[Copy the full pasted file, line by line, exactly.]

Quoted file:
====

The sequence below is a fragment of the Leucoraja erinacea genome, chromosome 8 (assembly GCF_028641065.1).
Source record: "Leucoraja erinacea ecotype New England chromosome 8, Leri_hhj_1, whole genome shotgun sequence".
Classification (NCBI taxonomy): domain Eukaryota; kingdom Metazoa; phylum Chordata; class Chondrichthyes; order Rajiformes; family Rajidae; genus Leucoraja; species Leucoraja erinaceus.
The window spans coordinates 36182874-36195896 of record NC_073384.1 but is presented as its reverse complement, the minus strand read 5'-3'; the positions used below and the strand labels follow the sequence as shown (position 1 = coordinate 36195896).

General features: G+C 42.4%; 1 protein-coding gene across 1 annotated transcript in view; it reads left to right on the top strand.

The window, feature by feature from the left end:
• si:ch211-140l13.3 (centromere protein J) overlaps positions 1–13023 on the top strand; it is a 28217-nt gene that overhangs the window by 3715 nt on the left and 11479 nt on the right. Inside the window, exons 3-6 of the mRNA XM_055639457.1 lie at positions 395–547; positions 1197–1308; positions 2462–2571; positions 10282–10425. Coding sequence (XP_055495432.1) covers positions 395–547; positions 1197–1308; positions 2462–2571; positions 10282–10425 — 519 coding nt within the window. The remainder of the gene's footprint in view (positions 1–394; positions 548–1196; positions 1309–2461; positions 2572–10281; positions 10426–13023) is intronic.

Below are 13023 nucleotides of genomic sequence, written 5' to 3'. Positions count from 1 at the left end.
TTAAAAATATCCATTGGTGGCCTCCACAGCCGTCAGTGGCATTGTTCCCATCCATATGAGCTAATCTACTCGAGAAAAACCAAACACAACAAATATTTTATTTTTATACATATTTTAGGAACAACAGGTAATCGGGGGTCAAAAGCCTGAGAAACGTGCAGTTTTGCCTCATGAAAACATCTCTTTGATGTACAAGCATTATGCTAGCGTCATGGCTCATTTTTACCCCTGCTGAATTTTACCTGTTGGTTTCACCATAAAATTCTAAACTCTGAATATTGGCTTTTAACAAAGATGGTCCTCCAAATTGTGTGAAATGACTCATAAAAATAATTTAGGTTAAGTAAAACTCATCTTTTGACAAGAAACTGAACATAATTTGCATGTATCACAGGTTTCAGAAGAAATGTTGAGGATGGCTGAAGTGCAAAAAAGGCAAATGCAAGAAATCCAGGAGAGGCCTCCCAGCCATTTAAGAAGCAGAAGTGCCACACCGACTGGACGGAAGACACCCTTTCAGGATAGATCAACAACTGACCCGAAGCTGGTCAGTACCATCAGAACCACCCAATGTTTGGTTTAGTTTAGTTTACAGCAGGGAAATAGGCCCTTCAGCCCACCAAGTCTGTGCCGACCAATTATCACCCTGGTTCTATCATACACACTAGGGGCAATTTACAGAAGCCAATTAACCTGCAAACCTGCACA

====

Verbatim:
The sequence below is a fragment of the Leucoraja erinacea genome, chromosome 8 (assembly GCF_028641065.1).
Source record: "Leucoraja erinacea ecotype New England chromosome 8, Leri_hhj_1, whole genome shotgun sequence".
Classification (NCBI taxonomy): domain Eukaryota; kingdom Metazoa; phylum Chordata; class Chondrichthyes; order Rajiformes; family Rajidae; genus Leucoraja; species Leucoraja erinaceus.
The window spans coordinates 36182874-36195896 of record NC_073384.1 but is presented as its reverse complement, the minus strand read 5'-3'; the positions used below and the strand labels follow the sequence as shown (position 1 = coordinate 36195896).

General features: G+C 42.4%; 1 protein-coding gene across 1 annotated transcript in view; it reads left to right on the top strand.

The window, feature by feature from the left end:
• si:ch211-140l13.3 (centromere protein J) overlaps positions 1–13023 on the top strand; it is a 28217-nt gene that overhangs the window by 3715 nt on the left and 11479 nt on the right. Inside the window, exons 3-6 of the mRNA XM_055639457.1 lie at positions 395–547; positions 1197–1308; positions 2462–2571; positions 10282–10425. Coding sequence (XP_055495432.1) covers positions 395–547; positions 1197–1308; positions 2462–2571; positions 10282–10425 — 519 coding nt within the window. The remainder of the gene's footprint in view (positions 1–394; positions 548–1196; positions 1309–2461; positions 2572–10281; positions 10426–13023) is intronic.

Below are 13023 nucleotides of genomic sequence, written 5' to 3'. Positions count from 1 at the left end.
TTAAAAATATCCATTGGTGGCCTCCACAGCCGTCAGTGGCATTGTTCCCATCCATATGAGCTAATCTACTCGAGAAAAACCAAACACAACAAATATTTTATTTTTATACATATTTTAGGAACAACAGGTAATCGGGGGTCAAAAGCCTGAGAAACGTGCAGTTTTGCCTCATGAAAACATCTCTTTGATGTACAAGCATTATGCTAGCGTCATGGCTCATTTTTACCCCTGCTGAATTTTACCTGTTGGTTTCACCATAAAATTCTAAACTCTGAATATTGGCTTTTAACAAAGATGGTCCTCCAAATTGTGTGAAATGACTCATAAAAATAATTTAGGTTAAGTAAAACTCATCTTTTGACAAGAAACTGAACATAATTTGCATGTATCACAGGTTTCAGAAGAAATGTTGAGGATGGCTGAAGTGCAAAAAAGGCAAATGCAAGAAATCCAGGAGAGGCCTCCCAGCCATTTAAGAAGCAGAAGTGCCACACCGACTGGACGGAAGACACCCTTTCAGGATAGATCAACAACTGACCCGAAGCTGGTCAGTACCATCAGAACCACCCAATGTTTGGTTTAGTTTAGTTTACAGCAGGGAAATAGGCCCTTCAGCCCACCAAGTCTGTGCCGACCAATTATCACCCTGGTTCTATCATACACACTAGGGGCAATTTACAGAAGCCAATTAACCTGCAAACCTGCACA